Royal Air Force News Friday, November 5, 2021 P7
Allied salute for Halifax heroes
A NAVIGATOR sent to Buchenwald Concentration Camp after being shot down over France in the run-up to D-Day has sent a heartfelt message of thanks to organisers of an event honouring the memory of his crew mates who died. Now 99 years old, sole survivor Sqn Ldr Stanley Booker was unable to travel to Illiers-L’Évêque where his Halifax bomber came down in flames killing the pilot and wireless operator, but instead recorded a video message for the local community and families. He said: “I am amazed and humbled that the courage of this Halifax crew is being recognised. This honour reflects the sacrifices of all Allied military forces during World War II.” Recalling the crash in June 1944, he said: “Without warning, there was a sudden burst of cannon fire that straddled the cockpit and our pilot had to put the aircraft into a steep evasive corkscrew manoeuvre. “He suffered a fatal wound to his head and slumped forward, completely obstructing the control column. The attack caused an immediate explosion in the petrol tanks which quickly engulfed the whole aircraft with flames. “It was a miracle that I got out of the plane. I got out through the floor and managed to bale out safely.” Pilot, Flying Officer Alexander ‘Sandy’ Murray (23) and wireless operator Warrant Officer John ‘Taffy’ Williams (23), were buried by the Luftwaffe with full military honours at the local cemetery in St
SURVIVOR: Sqn Ld r Booker in
CEREMONY: Left, Gp Capt Anthony McCord joined representatives from the USA and French Military at the Illiers L’Eveque memorial PHOTOS: SGT LEE GODDARD
Andre de L’Eure on June 7, 1944. Bomb aimer Sergeant Ernest Frederick ‘Snooky’ Stokes was seriously wounded in the leg, captured by the Germans, and moved to a military hospital for treatment before being held as a prisoner of war. Air gunner Sergeant Clifford Hallett evaded capture and was rescued by the SAS on August 14, 1944 and returned to the UK. Three of the remaining crew, the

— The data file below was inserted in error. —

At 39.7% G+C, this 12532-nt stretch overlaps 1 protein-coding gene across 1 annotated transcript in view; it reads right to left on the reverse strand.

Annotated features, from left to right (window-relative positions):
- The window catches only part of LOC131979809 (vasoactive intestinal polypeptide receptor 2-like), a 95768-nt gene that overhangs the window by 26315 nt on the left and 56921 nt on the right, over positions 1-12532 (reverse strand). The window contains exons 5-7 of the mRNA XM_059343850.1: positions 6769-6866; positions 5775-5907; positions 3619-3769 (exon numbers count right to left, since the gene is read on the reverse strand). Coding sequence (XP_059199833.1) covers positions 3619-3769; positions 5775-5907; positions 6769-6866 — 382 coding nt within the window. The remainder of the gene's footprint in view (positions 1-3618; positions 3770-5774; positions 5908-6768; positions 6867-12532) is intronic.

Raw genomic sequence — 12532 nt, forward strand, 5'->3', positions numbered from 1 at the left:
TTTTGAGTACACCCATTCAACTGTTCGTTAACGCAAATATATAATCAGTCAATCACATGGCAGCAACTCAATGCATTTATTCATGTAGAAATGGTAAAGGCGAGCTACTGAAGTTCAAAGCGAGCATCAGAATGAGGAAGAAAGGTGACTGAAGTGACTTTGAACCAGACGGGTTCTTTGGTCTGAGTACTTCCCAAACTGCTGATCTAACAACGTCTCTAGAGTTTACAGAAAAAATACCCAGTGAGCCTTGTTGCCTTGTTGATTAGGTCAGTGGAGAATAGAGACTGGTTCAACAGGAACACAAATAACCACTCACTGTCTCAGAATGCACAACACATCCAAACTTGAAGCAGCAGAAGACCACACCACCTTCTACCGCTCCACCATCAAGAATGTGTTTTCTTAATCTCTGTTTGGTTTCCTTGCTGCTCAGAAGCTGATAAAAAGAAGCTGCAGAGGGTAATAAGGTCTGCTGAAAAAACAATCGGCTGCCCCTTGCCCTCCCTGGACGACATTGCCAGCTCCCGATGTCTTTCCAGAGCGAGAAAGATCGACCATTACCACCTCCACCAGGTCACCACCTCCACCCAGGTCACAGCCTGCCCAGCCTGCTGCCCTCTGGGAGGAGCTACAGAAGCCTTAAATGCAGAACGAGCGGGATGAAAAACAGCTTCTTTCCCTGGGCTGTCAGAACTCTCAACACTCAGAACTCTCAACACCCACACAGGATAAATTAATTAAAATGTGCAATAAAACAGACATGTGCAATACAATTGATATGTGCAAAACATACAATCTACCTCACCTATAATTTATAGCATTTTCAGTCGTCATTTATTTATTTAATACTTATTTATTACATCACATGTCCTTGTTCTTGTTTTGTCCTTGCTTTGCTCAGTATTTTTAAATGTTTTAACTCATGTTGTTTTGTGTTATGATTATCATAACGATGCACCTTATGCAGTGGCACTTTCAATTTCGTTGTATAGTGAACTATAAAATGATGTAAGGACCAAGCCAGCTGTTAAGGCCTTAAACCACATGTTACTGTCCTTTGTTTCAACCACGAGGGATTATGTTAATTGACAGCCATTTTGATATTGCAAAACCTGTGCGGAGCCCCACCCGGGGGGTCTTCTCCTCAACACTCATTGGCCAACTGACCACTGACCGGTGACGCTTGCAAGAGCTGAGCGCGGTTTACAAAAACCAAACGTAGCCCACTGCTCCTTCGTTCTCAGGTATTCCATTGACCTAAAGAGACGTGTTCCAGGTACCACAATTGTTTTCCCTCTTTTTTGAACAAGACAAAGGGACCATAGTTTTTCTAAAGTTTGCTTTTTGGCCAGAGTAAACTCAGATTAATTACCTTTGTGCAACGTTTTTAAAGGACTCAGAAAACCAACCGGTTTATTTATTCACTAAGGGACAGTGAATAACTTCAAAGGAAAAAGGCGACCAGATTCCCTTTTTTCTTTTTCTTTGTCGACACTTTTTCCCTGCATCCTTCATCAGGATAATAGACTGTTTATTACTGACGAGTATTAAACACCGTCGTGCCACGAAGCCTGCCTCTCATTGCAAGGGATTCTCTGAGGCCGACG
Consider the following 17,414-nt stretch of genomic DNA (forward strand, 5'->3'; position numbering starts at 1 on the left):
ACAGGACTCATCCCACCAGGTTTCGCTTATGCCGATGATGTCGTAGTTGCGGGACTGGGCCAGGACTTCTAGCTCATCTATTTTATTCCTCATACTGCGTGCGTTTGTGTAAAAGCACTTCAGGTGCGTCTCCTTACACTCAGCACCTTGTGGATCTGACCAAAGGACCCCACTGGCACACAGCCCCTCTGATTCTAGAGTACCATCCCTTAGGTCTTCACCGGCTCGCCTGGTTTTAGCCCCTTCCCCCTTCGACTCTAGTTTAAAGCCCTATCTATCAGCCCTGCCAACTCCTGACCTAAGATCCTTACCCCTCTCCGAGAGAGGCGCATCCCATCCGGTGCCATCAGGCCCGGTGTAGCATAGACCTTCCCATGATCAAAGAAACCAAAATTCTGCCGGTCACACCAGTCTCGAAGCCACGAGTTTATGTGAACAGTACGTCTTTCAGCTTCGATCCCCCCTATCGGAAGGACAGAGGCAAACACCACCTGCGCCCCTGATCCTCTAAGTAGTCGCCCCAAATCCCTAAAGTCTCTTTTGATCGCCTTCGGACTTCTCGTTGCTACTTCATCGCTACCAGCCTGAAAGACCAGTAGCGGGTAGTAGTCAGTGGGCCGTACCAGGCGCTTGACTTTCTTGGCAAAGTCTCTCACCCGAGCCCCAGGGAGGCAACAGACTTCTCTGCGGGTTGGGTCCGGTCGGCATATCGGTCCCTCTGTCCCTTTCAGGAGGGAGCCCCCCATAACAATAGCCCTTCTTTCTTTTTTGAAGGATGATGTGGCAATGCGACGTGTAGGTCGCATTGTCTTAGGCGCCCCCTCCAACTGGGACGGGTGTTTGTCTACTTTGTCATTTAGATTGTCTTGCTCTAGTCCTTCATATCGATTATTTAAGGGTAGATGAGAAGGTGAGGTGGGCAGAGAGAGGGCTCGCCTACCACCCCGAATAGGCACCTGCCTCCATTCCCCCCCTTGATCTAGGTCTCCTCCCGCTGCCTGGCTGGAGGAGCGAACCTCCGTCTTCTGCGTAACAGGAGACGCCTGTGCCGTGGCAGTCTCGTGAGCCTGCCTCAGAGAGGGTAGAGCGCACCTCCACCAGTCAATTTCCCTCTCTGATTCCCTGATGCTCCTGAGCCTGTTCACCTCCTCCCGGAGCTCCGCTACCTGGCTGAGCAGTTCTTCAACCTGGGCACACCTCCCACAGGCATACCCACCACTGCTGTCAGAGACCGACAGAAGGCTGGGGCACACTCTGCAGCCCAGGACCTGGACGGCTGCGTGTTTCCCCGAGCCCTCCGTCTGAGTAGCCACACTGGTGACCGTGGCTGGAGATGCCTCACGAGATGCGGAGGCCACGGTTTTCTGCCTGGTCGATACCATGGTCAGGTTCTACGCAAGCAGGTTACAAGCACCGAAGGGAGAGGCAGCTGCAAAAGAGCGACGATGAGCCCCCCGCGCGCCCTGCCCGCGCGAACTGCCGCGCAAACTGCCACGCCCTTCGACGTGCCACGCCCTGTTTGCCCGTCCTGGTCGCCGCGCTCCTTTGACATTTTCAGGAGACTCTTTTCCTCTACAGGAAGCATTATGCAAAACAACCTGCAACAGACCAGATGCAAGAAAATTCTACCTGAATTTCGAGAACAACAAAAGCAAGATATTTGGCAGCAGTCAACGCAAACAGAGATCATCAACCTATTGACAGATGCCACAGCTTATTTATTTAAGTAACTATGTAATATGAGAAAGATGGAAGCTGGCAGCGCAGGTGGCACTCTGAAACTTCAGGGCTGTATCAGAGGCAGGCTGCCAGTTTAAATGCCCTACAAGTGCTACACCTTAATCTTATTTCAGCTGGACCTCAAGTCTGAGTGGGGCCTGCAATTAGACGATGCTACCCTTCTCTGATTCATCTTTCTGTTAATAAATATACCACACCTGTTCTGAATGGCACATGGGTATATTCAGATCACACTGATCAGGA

then Flying Officer Booker, Flight Engineer Sergeant John Neville Osselton and Rear Gunner Sergeant Terrance Gould survived the crash and were hidden by the local Resistance. Discovered by the Germans in July 1944, they were interrogated before being moved to Buchenwald and were eventually released and returned to the UK in May 1945. Fg Off Booker, then 22, continued his RAF career, retiring as Squadron Leader. He was awarded an MBE for his post-war
work with British intelligence and, last year, the Légion D’Honneur by the French government. A commemorative plaque was mounted on the War Memorial in Illiers-L’Évêque in an event organised by the crew’s and French Resistance families 77 years on. Organiser Jean-Pierre Curato said: “My wife’s grandparents hid one of the gunners after the Halifax bomber crashed near our town in 1944; this inspired me to research and write a book, which led me to hear the incredible first-hand
account from Sqn Ldr Booker. “It was only fitting that 75 years after the end of WWII we held an event to commemorate the lives of those Allied Servicemen who sacrificed so much. Covid has only slowed us down a little and I am honoured that so many can join together to mark these important moments in our town’s history.” Read Stanley’s incredible story here: ssafa.org.uk/support-us/ournational-campaigns/ve-day-76/ ve-day-stories/stanley-booker
Arrows aces take a bow after Covid-busting displays PROUD: Sqn Ldr Steve Morris flew the Harrier and Tornado before joining the RAF’s aerobatic display team
Staff Reporter ARROWS DUO Steve Morris and Jon Bond have left the team after the unit’s final 2021 display above the HMS Prince of Wales aircraft carrier in Portsmouth. Sqn Ldr Morris, who has completed seven seasons, said: “My years with the Red Arrows have been the most enjoyable ones of my life.” Usually Red Arrows pilots serve a threeyear tour but with so many air shows and events cancelled in 2020 because of the pandemic, the pilots’ positions were frozen for a further season, to ensure a level of continuity and experience, a spokesman said. Originally from Sheffield, South Yorkshire, Sqn Ldr Morris flew the Harrier and Tornado before applying for the Red Arrows. In total, he has amassed 1,765 flying hours with the team, clocking up more than 400 public displays.
He lists displaying at the Burj Al Arab in Dubai, being Synchro Leader for the team’s China visit in 2016, and the flypast of the Golden Gate Bridge in San Francisco during the 2019 North American tour as highlights. “Our flypast over London, as the country was gradually emerging from its first lockdown to mark the 75th anniversary of VE Day, is an occasion I’ll never forget,” he said. Essex-born Sqn Ldr Bond, who occupied the Reds’ hot seat for four years, said: “The flypasts during the peak of the pandemic resonate most strongly with me.” Sqn Ldr Bond is a former operational Typhoon pilot – an aircraft he’s returning to after leaving the Red Arrows. During his four seasons he has been part of the Synchro Pair and flown some of the most dynamic and wellknown manoeuvres in the Red Arrows’ repertoire, such as the Mirror Roll, Heart and Spear and Boomerang.
TYPHOON RETURN: Sqn Ldr Jon Bond will return to frontline duties with the RAF’s swing-role fighter